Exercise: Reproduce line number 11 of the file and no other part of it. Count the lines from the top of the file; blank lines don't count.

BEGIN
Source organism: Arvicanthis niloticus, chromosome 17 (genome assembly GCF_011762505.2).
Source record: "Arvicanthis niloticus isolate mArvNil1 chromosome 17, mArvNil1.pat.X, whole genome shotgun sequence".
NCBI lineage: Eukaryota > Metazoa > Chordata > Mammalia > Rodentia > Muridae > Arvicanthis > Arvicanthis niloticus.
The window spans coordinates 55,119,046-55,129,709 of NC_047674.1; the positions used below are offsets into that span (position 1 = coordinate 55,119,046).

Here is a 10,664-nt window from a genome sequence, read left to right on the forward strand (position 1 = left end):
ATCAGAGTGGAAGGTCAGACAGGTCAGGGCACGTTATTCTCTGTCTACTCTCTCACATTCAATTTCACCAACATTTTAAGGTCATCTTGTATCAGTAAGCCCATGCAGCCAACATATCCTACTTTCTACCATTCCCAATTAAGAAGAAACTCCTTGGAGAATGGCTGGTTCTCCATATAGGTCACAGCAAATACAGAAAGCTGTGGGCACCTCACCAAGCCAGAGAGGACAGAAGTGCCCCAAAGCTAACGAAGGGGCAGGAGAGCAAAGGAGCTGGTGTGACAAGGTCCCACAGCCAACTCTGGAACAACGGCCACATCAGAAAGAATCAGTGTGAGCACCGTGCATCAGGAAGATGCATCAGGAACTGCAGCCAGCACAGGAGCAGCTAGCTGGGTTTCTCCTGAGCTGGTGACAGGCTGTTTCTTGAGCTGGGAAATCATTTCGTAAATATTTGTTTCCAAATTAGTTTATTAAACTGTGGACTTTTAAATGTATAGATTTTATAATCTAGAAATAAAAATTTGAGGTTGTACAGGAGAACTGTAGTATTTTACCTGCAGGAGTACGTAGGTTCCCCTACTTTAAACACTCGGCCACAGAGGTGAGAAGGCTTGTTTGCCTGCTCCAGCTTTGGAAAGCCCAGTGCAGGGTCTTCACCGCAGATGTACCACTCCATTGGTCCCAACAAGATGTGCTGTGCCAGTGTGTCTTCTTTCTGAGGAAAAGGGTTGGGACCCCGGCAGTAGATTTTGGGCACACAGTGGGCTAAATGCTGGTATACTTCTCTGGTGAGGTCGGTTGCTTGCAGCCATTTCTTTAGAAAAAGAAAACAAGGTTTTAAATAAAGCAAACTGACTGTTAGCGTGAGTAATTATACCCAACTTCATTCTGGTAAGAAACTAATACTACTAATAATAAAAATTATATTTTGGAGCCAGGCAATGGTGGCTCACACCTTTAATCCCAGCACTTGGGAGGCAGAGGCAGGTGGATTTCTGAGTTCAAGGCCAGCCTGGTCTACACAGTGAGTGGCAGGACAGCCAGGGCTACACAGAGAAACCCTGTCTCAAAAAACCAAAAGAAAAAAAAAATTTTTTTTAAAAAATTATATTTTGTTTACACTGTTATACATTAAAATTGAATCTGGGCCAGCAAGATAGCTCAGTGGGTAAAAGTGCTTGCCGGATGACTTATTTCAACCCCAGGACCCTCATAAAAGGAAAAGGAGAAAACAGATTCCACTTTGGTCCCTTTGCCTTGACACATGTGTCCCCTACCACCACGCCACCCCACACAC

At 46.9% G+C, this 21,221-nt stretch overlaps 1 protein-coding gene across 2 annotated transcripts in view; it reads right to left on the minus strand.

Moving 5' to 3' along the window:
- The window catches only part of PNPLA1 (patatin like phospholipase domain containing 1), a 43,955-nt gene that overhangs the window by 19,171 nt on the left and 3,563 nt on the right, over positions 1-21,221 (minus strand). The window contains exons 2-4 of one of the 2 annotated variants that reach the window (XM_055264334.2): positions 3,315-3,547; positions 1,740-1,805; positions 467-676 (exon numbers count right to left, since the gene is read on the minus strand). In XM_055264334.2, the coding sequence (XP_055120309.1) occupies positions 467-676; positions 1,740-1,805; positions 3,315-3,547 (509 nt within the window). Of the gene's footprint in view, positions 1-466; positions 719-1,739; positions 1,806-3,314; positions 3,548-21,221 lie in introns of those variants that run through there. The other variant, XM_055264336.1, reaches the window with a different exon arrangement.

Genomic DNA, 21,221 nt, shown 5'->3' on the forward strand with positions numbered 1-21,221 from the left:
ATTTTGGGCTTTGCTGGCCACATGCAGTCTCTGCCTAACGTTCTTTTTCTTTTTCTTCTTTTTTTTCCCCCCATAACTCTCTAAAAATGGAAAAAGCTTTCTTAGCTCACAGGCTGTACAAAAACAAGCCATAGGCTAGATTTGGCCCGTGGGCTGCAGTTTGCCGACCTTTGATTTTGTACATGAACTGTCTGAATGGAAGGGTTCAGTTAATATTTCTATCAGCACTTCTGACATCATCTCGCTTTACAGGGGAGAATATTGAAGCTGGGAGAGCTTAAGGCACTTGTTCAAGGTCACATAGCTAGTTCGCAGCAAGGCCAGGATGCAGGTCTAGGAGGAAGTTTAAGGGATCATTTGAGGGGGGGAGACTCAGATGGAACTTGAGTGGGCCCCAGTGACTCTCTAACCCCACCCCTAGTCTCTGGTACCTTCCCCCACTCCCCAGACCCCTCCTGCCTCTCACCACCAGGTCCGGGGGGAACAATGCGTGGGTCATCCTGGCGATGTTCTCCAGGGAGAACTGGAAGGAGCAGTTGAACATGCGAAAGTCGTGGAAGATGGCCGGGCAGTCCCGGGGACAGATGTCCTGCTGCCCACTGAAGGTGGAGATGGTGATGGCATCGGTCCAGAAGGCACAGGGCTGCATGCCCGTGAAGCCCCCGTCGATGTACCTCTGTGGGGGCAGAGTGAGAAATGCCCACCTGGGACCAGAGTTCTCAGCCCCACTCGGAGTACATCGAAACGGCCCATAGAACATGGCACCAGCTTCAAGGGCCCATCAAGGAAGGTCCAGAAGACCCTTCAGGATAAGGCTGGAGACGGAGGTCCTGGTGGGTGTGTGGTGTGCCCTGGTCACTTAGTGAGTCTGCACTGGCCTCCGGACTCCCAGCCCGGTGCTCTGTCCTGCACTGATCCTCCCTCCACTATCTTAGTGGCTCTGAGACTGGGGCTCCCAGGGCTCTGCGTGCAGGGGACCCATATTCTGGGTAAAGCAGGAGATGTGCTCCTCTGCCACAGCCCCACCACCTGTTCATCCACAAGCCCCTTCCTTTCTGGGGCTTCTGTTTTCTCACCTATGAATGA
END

ATTTTGGGCTTTGCTGGCCACATGCAGTCTCTGCCTAACGTTCTTTTTCTTTTTCTTCTTTTTTTTCCCCCCATAACTCTCTAAAAATGGAAAAAGCTTTCTTAGCTCACAGGCTGTACAAAAACAAGCCATAGGCTAGATTTGGCCCGTGGGCTGCAGTTTGCCGACCTTTGATTTTGTACATGAACTGTCTGAATGGAAGGGTTCAGTTAATATTTCTATCAGCACTTCTGACATCATCTCGCTTTACAGGGGAGAATATTGAAGCTGGGAGAGCTTAAGGCACTTGTTCAAGGTCACATAGCTAGTTCGCAGCAAGGCCAGGATGCAGGTCTAGGAGGAAGTTTAAGGGATCATTTGAGGGGGGGAGACTCAGATGGAACTTGAGTGGGCCCCAGTGACTCTCTAACCCCACCCCTAGTCTCTGGTACCTTCCCCCACTCCCCAGACCCCTCCTGCCTCTCACCACCAGGTCCGGGGGGAACAATGCGTGGGTCATCCTGGCGATGTTCTCCAGGGAGAACTGGAAGGAGCAGTTGAACATGCGAAAGTCGTGGAAGATGGCCGGGCAGTCCCGGGGACAGATGTCCTGCTGCCCACTGAAGGTGGAGATGGTGATGGCATCGGTCCAGAAGGCACAGGGCTGCATGCCCGTGAAGCCCCCGTCGATGTACCTCTGTGGGGGCAGAGTGAGAAATGCCCACCTGGGACCAGAGTTCTCAGCCCCACTCGGAGTACATCGAAACGGCCCATAGAACATGGCACCAGCTTCAAGGGCCCATCAAGGAAGGTCCAGAAGACCCTTCAGGATAAGGCTGGAGACGGAGGTCCTGGTGGGTGTGTGGTGTGCCCTGGTCACTTAGTGAGTCTGCACTGGCCTCCGGACTCCCAGCCCGGTGCTCTGTCCTGCACTGATCCTCCCTCCACTATCTTAGTGGCTCTGAGACTGGGGCTCCCAGGGCTCTGCGTGCAGGGGACCCATATTCTGGGTAAAGCAGGAGATGTGCTCCTCTGCCACAGCCCCACCACCTGTTCATCCACAAGCCCCTTCCTTTCTGGGGCTTCTGTTTTCTCACCTATGAATGA